Additionally, coachees are acutely aware of their coach’s presence during the coaching session, even if many of the coachees interviewed would not describe it as presence. They did, however, perceive this as having a significant impact on the success of their coaching programme. That is, if a coach is not present, a barrier to the coaching relationship will exist.
Are you looking for how to make your own presence strong? The session by Sackeen Jonas is specially designed to cover the presence parameters at The Coaching Conclave 2021. Dr. Jonas says,
“We have been surrounding over the last two decades with the language and competencies
related to “Presence”:
– Leadership Presence
– Coaching Presence
– Mindful Presence
– Signature Presence
So clearly the idea of “Presence” is intriguing. What makes this so important? What does it
mean to Practice Presence? Presence is not rational, but it is extremely potent; it is deeply
spiritual. It calls us to a place of Shunya and compels us to:
– Seeing the whole
– Being in the here
– Holding the Now
It brings about the possibilities that have the potential to shift everything.
Practicing Presence as a coach strengthens our abilities to cultivate trust and safety, listen actively and maintain presence. During our session we will enter into this topic and emerge with a renewed appreciation for the quinary of Practicing Presence.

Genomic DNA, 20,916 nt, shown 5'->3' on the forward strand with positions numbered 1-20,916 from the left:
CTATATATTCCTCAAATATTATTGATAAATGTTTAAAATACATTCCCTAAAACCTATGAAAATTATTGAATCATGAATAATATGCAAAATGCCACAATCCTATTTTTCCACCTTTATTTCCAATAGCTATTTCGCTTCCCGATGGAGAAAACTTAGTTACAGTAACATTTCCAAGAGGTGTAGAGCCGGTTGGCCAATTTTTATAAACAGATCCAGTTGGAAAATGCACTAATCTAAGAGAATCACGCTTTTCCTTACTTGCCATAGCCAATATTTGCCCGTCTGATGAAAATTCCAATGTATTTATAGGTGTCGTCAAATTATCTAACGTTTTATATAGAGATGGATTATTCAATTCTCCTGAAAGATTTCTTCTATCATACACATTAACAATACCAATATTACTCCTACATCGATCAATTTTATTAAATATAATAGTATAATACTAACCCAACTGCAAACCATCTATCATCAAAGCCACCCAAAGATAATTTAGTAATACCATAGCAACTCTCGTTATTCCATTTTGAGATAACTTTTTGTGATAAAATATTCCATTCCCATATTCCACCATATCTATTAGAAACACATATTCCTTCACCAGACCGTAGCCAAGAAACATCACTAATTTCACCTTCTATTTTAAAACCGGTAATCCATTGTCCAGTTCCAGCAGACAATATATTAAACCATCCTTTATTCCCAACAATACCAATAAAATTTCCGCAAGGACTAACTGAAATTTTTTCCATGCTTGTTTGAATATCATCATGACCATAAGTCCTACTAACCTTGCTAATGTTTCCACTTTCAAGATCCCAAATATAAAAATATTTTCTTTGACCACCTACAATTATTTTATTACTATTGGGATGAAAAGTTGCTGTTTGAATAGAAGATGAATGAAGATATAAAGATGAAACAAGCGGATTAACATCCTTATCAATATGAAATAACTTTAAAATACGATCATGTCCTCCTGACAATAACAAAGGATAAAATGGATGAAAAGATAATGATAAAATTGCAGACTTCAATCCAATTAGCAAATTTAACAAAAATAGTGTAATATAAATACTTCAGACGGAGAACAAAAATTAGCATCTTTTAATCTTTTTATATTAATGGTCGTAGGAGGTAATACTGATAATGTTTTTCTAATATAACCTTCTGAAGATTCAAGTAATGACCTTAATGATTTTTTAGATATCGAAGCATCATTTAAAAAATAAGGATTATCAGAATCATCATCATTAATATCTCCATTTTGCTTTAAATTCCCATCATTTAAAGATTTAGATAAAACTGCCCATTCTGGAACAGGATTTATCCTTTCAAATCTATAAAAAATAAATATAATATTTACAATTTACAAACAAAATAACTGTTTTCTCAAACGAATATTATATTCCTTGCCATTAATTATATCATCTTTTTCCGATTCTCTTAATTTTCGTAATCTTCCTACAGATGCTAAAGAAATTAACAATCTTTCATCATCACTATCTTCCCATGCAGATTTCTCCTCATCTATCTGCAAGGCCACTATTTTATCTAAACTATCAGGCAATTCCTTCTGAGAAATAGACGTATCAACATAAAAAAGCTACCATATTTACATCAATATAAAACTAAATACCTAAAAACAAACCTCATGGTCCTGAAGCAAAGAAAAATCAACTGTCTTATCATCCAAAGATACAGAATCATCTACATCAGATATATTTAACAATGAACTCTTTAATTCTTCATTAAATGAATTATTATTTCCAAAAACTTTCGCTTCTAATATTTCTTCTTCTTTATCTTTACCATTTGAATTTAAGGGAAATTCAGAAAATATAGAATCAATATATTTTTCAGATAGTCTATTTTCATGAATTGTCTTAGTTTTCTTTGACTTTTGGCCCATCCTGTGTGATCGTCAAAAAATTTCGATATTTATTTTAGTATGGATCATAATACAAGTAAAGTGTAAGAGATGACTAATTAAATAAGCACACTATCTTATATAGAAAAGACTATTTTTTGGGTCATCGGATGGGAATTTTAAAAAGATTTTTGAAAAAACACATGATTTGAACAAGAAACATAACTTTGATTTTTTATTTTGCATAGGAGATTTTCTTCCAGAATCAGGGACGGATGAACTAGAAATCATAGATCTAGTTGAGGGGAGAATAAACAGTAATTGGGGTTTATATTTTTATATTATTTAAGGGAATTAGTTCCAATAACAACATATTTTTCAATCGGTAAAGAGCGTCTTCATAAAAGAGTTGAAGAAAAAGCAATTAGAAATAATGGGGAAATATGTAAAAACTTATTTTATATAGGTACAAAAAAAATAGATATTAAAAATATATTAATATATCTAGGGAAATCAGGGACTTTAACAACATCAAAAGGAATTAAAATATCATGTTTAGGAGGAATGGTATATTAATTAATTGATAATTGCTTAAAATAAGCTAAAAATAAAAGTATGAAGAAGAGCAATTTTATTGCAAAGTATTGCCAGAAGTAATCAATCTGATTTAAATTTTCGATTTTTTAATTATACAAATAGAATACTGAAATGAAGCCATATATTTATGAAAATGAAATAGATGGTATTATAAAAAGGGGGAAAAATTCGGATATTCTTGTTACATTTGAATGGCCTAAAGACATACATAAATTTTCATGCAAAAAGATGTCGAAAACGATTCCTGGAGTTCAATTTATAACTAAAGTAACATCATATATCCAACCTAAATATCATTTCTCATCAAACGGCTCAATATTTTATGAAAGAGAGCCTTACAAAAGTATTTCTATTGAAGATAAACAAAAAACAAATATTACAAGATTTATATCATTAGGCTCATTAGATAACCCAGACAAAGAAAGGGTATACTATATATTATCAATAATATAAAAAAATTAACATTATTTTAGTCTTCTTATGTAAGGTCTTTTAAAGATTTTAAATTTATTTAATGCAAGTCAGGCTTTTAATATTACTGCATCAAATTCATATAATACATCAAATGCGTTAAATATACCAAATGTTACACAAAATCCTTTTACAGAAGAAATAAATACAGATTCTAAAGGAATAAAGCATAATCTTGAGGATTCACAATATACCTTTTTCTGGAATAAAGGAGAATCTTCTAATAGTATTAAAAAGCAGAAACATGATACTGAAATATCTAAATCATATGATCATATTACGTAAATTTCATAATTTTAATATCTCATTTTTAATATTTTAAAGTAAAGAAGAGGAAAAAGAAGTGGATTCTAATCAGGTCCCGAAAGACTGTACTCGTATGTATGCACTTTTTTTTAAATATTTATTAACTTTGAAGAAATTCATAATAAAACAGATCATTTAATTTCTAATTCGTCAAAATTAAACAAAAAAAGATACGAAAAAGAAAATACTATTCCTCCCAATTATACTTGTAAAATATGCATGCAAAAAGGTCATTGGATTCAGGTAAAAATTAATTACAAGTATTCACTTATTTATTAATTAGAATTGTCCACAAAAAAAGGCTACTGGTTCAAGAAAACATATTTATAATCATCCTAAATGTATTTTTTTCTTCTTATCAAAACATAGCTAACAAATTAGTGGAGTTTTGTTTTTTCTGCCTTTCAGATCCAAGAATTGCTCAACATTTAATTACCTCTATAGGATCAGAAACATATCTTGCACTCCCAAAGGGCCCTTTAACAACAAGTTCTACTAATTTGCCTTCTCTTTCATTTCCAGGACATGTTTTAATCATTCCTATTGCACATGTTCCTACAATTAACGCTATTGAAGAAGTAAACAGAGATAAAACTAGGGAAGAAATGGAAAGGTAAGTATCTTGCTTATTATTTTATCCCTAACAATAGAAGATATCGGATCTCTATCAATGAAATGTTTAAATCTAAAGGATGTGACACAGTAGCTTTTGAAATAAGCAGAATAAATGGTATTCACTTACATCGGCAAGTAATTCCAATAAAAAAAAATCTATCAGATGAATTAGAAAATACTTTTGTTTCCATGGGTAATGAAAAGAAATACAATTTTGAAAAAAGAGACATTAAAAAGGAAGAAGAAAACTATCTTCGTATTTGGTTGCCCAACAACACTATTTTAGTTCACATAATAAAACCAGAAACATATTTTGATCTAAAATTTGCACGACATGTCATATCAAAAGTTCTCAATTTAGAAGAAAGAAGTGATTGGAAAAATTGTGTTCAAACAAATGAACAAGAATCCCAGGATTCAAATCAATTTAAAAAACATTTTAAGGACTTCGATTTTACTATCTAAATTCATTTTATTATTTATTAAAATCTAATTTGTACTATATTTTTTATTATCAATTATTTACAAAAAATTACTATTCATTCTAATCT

Sackeena founded Transformation Edge Coaching & Consulting in 2011, to help leaders and professional women experience more meaning and fulfillment and less stress and overwhelm. Sackeena Gordon-Jones is a leadership development expert, author, personal strategist, coach trainer, executive, personal and mentor coach. A leader in the coaching field, Sackeena served as president of ICF Raleigh, Past-Chair of ICF Southeast Region and Past Director of ICF’s new Global Board, ‘Coaching in Organizations, as well as, the Association of Coach Training Organizations (ACTO). Sackeena currently serves on the editorial board of Choice Magazine for Coaches.
The state of being available or existing at a specific location or time is referred to as “presence.” As a result, coaching presence means being totally present in the moment with your client, as well as being physically there at times.
One of the eight ICF Core Competencies added in the new model, which will go into effect later in 2021, is maintaining a coaching presence. Coaches contribute this important talent and quality to their client connections.
As a fully present coach, you’ll have a high level of awareness and focus, giving you a better chance of understanding what’s going on for both you and your coachee on all levels. Your coachee will have the chance to be seen and heard in a genuine way.
Instead of allowing for investigation and the growth and depth of a story, the coaching session devolves into a question-and-answer session. To be present, you must first prepare. This comprises subject preparation as well as, perhaps, more importantly, self-preparation.
The client’s entire trust in the coach and the coaching process is beneficial to any coaching relationship. The coach must have complete confidence in the client’s intentions and talents, as well as an open mind to explore and “flow” with the process.